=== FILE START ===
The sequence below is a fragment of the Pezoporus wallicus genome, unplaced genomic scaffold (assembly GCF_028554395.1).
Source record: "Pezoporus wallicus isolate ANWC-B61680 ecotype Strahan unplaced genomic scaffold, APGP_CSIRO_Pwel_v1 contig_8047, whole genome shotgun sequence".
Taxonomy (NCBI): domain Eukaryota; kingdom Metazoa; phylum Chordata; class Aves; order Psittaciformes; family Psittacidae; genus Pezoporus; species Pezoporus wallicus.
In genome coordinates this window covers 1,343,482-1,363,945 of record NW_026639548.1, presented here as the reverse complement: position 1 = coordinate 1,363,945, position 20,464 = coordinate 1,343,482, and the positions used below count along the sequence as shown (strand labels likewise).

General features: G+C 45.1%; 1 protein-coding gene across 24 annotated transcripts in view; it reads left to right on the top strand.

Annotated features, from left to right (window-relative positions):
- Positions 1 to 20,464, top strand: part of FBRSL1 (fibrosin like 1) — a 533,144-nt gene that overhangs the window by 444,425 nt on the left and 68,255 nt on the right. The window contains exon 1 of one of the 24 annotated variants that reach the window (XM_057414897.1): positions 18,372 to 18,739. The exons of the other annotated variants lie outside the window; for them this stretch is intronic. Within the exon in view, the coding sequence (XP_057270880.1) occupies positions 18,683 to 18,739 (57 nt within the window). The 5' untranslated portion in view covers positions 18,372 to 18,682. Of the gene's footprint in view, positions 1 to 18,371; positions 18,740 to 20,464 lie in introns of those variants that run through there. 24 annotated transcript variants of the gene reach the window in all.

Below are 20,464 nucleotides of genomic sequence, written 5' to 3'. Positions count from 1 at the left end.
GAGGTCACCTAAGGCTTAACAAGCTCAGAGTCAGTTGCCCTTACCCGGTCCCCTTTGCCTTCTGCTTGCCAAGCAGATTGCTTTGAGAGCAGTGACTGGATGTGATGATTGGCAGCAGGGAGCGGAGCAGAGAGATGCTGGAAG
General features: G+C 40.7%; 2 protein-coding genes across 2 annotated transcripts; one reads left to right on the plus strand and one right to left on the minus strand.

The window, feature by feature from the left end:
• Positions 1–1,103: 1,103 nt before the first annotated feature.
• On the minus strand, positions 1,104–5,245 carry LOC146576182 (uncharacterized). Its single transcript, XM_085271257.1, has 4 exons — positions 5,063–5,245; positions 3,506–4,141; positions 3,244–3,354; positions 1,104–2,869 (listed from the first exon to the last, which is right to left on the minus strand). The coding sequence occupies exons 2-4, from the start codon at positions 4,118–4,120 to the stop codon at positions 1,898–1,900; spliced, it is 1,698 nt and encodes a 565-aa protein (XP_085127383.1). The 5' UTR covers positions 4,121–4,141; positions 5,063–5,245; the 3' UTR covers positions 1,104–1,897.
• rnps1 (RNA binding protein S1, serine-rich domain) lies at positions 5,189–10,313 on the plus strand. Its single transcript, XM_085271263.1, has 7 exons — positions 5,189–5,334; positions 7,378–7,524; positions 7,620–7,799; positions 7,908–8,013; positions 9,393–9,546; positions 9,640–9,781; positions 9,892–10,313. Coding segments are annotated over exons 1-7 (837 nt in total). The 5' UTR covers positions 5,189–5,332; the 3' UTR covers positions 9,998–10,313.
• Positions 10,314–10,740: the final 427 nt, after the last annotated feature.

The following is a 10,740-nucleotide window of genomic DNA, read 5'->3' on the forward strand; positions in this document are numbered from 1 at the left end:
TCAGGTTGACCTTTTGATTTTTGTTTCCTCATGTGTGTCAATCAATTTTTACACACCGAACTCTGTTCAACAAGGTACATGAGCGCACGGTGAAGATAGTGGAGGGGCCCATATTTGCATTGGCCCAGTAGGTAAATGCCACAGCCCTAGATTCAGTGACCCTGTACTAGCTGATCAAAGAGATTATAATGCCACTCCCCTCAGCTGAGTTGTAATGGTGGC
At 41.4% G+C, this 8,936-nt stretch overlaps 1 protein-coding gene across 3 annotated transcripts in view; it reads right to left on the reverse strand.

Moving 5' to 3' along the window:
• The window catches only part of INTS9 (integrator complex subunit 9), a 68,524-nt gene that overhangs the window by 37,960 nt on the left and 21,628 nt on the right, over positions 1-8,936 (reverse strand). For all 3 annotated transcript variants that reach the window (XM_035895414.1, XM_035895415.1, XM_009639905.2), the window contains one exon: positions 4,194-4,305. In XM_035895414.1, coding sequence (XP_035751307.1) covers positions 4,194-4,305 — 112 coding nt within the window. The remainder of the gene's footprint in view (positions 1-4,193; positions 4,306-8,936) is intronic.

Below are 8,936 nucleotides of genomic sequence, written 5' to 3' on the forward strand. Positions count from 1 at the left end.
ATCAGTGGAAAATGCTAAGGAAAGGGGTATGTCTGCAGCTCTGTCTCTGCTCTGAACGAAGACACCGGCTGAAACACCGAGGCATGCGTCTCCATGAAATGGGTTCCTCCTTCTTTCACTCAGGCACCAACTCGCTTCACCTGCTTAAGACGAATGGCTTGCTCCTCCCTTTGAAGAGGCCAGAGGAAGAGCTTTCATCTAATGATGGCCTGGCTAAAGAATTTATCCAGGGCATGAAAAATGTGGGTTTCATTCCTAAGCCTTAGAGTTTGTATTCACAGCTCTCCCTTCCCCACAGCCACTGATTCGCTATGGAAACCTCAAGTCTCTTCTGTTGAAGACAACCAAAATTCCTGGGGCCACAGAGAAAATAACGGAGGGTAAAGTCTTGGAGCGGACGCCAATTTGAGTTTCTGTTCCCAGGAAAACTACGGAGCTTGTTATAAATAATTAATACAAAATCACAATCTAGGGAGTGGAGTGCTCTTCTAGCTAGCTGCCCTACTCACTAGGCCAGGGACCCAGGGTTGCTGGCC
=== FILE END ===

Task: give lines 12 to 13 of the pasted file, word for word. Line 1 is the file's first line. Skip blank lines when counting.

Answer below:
• Positions 1–1,103: 1,103 nt before the first annotated feature.
• On the minus strand, positions 1,104–5,245 carry LOC146576182 (uncharacterized). Its single transcript, XM_085271257.1, has 4 exons — positions 5,063–5,245; positions 3,506–4,141; positions 3,244–3,354; positions 1,104–2,869 (listed from the first exon to the last, which is right to left on the minus strand). The coding sequence occupies exons 2-4, from the start codon at positions 4,118–4,120 to the stop codon at positions 1,898–1,900; spliced, it is 1,698 nt and encodes a 565-aa protein (XP_085127383.1). The 5' UTR covers positions 4,121–4,141; positions 5,063–5,245; the 3' UTR covers positions 1,104–1,897.